What Bug Is That? The guide to Australian insect families.

Logo: What Bug Is That? Logo: Taxonomy Research & Information Network



T. lacustris is recorded from Tas., and T. lacuscoerulei and T. nigrescens from the south-eastern mainland. The genus occurs on the mainland from Barrington Tops, N.S.W., to the Fleurieu Peninsula, S.A. and is also present on Flinders Is in Bass Strait. Nymphs occur in upland lakes and the sandy, silty, slowly flowing reaches of usually small streams (where they sometimes burrow), and over altitudes from near the summit of Mt Kosciusko (about 2000 m) to almost sea-level in small, coastal streams. Nymphs feed on fine particulate detritus (Campbell 1985).
An undescribed species of Tasmanophlebia in a small, sub-alpine stream was found to be basically univoltine, but with some early emerging individuals giving rise to a second summer generation (Campbell 1986). Nymphs leave the water prior to ecdysis, and emergence occurs at dusk during November-March. Each female produces about 1500 eggs. Males of T. lacuscoerulei have been observed swarming near the edges of a lake in the middle of a hot, summer day, while males of T. lacustris swarm some distance from the water. No species of Tasmanophlebia appear to be attracted to lights.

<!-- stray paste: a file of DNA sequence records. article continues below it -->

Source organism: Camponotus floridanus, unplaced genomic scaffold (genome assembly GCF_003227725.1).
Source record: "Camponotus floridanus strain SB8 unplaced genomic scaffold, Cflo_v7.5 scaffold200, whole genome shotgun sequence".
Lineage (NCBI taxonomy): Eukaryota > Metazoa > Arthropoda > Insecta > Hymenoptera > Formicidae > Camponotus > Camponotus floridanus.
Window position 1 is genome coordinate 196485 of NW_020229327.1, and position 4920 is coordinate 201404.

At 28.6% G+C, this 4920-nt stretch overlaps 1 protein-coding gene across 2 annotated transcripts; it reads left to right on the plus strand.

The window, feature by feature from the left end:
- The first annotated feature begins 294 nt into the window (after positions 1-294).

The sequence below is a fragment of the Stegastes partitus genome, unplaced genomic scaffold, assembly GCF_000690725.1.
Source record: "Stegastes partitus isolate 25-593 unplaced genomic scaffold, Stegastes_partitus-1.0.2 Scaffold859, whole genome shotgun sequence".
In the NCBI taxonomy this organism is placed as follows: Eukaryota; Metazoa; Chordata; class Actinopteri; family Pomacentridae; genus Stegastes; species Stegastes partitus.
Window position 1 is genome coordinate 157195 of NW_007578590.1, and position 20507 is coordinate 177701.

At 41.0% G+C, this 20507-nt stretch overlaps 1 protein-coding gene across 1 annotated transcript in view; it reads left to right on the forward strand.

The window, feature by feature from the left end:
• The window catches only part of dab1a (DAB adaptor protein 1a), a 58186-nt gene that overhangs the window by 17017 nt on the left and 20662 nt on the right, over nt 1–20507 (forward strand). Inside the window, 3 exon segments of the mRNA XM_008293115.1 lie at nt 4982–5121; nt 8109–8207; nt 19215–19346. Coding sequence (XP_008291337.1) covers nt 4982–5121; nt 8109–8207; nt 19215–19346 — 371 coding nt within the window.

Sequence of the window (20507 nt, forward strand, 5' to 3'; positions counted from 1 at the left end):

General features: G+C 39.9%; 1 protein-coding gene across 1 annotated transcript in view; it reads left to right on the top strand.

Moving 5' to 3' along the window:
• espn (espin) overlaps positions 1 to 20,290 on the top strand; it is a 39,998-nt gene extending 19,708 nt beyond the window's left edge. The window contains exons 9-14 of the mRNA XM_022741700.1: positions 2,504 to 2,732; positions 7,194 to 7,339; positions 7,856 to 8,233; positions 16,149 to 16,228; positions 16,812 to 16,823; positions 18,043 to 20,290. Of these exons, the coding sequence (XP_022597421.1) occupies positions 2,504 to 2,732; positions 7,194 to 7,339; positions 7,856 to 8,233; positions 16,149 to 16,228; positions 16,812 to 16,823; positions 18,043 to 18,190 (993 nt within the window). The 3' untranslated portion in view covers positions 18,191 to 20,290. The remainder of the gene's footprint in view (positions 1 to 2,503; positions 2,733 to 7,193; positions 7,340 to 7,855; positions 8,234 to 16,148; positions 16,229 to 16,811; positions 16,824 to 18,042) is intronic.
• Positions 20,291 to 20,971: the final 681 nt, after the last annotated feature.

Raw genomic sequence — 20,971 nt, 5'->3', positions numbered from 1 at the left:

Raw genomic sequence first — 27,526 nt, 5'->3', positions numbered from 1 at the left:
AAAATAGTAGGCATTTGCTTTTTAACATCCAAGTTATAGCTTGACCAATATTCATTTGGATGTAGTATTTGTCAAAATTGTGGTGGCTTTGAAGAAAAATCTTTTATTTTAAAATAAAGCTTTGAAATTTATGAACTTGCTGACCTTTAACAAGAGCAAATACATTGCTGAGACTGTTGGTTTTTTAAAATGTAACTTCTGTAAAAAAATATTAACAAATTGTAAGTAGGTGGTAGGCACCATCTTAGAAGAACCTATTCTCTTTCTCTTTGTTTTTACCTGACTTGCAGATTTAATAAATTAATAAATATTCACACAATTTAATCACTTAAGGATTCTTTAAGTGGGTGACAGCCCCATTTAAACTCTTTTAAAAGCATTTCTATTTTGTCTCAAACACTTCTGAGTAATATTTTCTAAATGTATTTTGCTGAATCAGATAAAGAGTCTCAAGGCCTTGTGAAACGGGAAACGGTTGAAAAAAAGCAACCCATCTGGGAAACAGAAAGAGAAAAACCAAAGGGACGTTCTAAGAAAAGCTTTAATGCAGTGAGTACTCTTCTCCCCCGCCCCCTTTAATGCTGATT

The family is represented in Australia by Tasmanophlebia . Nymphs are large with the first abdominal gills covering the other gill pairs. Adults have transparent wings with the wing bases washed with intense orange or dark brown.

  • Tasmanophlebia sp . nymph